Hybrid power needed to lure new manufacturer

With automotive companies increasingly distancing themselves from internal combustion engines in favour of hybrid or fully-electric powertrains, NASCAR has found itself in a quandary over its use of V8 engines while trying to maintain relevance to potential new OEMs (original equipment manufacturers) entering the series.

Since Dodge withdrew from Cup at the end of the 2012 season, discussions with potential new manufacturers to join Chevrolet, Ford and Toyota have been commonplace, but such talks have not led to any company committing to enter the series. 

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“I would be surprised if a new OEM came in without some sort of electrification, and I am not talking about all electric, I am talking about a hybrid system,” Phelps explained ahead of this weekend’s season-opening Daytona 500. “It is obviously something we are exploring right now with our existing three OEMs. The question is what is it, and what is the timing of it?

“I don’t have either of those answers at this point, although [senior vice president of racing innovation] John Probst and [chief racing development officer] Steve O’Donnell plus the OEMs and our engine-builders are all working on that right now.

“I don’t foresee a time in the future where we would go to – all of our series – would go to all-electric, I don’t see that. Could we have an exhibition series potentially? We could. And that would be something that we might explore.”

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Phelps also believes that NASCAR is now “in a better place” to attract new manufacturers, believing that this was not the case in the recent past.

“I believe new OEMs and the relevance of this sport, and where this sport now ranks in terms of the sports entertainment landscape, it is just so different from where it was a year ago, two years ago, three years ago,” he said. “With that, as well as the Next Gen car coming out next year, I think there is going to be some renewed interest from an OEM perspective.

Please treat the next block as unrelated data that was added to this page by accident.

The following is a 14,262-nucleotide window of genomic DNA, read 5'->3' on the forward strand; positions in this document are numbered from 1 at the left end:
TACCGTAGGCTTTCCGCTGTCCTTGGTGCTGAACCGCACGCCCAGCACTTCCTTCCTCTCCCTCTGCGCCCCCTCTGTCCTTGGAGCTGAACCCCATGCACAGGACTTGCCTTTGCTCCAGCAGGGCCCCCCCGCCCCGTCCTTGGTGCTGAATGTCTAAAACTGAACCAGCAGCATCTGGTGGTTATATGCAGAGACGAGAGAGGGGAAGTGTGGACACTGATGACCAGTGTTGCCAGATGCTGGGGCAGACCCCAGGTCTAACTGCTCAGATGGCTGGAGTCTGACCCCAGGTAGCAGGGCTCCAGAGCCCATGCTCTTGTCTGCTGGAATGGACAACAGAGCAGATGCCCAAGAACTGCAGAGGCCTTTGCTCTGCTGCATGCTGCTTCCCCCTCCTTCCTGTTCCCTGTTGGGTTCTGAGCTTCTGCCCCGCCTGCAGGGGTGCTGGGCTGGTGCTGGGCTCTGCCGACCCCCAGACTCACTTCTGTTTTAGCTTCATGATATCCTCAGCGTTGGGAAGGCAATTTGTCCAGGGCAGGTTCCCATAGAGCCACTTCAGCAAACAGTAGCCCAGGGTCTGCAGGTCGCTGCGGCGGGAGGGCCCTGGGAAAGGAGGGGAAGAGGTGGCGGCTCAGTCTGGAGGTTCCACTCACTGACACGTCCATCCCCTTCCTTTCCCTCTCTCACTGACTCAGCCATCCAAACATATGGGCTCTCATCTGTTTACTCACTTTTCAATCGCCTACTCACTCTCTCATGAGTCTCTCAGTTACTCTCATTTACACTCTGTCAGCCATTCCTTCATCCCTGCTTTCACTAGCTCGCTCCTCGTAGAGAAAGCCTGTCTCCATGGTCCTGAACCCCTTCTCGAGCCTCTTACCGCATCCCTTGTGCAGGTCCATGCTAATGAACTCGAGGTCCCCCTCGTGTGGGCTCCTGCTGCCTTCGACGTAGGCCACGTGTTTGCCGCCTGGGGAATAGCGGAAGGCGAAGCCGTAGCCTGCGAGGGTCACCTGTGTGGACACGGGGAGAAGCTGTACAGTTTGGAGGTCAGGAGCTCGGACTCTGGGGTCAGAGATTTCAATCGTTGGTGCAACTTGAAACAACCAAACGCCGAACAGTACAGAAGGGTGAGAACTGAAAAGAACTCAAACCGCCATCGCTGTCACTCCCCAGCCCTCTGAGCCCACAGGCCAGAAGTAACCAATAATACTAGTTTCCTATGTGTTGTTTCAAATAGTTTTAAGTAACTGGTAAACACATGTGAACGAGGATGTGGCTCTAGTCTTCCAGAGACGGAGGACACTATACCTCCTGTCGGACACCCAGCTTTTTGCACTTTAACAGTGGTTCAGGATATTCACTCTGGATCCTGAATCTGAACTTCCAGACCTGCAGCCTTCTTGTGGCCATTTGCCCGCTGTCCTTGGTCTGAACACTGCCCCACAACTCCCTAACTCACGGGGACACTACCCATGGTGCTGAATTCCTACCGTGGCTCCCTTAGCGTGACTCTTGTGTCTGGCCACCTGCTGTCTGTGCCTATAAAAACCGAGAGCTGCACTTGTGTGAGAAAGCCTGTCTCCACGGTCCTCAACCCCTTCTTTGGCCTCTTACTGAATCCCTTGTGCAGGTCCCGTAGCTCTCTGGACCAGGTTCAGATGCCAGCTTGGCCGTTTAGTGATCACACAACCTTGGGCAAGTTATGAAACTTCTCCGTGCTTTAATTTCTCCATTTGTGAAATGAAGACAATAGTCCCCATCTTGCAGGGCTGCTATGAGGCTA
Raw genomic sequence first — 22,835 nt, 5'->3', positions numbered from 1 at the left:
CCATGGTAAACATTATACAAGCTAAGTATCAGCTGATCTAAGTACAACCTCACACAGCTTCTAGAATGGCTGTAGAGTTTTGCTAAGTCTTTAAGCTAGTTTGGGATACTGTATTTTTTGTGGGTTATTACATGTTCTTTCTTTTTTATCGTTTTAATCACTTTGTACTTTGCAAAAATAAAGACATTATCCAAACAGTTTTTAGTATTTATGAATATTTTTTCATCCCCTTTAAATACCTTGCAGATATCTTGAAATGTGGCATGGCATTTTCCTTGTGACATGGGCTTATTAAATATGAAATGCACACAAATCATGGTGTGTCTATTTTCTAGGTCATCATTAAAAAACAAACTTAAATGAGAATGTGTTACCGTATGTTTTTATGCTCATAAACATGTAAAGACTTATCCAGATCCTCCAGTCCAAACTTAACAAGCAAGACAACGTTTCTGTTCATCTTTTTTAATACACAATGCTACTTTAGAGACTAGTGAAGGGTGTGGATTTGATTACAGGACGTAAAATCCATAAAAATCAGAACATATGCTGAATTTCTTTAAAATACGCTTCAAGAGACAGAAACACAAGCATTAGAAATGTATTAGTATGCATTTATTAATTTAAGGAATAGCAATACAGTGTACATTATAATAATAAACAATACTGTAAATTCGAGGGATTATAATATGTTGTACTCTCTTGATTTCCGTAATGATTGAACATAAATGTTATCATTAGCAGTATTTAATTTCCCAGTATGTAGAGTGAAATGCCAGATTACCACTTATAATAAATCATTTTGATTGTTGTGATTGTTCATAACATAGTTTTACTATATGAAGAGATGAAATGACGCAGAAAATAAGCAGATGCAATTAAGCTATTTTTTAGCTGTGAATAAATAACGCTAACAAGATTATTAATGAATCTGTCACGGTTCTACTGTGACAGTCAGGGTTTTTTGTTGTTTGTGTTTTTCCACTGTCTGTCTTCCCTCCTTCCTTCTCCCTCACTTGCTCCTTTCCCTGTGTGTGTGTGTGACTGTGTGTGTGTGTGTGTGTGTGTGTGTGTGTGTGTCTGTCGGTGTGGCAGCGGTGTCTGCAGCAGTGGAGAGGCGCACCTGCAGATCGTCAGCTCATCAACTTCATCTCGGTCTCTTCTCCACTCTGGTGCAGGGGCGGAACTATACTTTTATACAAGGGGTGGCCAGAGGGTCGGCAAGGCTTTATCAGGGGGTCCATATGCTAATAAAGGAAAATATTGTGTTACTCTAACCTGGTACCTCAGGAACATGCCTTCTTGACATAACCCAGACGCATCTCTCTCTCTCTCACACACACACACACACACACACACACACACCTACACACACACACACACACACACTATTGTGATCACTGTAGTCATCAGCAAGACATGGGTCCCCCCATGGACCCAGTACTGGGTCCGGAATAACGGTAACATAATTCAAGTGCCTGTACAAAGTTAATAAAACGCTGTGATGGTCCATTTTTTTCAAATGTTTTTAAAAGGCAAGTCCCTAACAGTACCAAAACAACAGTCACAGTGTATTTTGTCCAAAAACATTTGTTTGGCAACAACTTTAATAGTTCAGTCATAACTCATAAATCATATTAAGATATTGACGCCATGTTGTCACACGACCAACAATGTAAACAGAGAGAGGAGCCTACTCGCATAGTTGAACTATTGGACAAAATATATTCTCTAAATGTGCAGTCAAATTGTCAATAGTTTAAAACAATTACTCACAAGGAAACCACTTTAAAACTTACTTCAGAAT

He also added that the COVID-19 pandemic hadn’t hit car manufacturers quite as hard as they’d initially feared.

“I think all the OEMs last year were kind of in survival mode and trying to figure out how they sold a lot of cars, but it was a difficult period for them,” he said. “They probably did better than they thought they were going to do when COVID started, and that part is rewarding, but as things get back to normal, we will continue to ramp up our discussions with OEMs.”

Chris Buescher drives the NASCAR Next gen car

Chris Buescher drives the NASCAR Next gen car

Photo by: NASCAR Media

As the automotive and global economy takes time to recover from the impact of the pandemic, reducing costs will be an important factor for any manufacturer embarking on a new racing programme, with Phelps of the opinion that the Gen-7 Cup car in development will be a positive in the long run for the series.

“There are many things that Next Gen will do for us as a sport when it rolls out in 2022,” he explained. “The styling is going to be amazing. I think the racing is going to be better based on the aerodynamics of the vehicle, the costs associated with the vehicle will be lower in terms of its absolute costs as well as the numbers of cars it will be necessary to run and run up front. 

“Those are all wins for us. One of the things that I challenged the industry to do was to continue to move as one company, one entity with one voice and the industry is doing that.

“Racetracks that we have invited [for discussions] that are not our racetracks, the relationship we have with our teams, our OEMs, our broadcast partners, it just has never been better. The trust exists today versus where we were two years ago, three years ago it was in a very different place. 

“The momentum kind of feeds on itself.”

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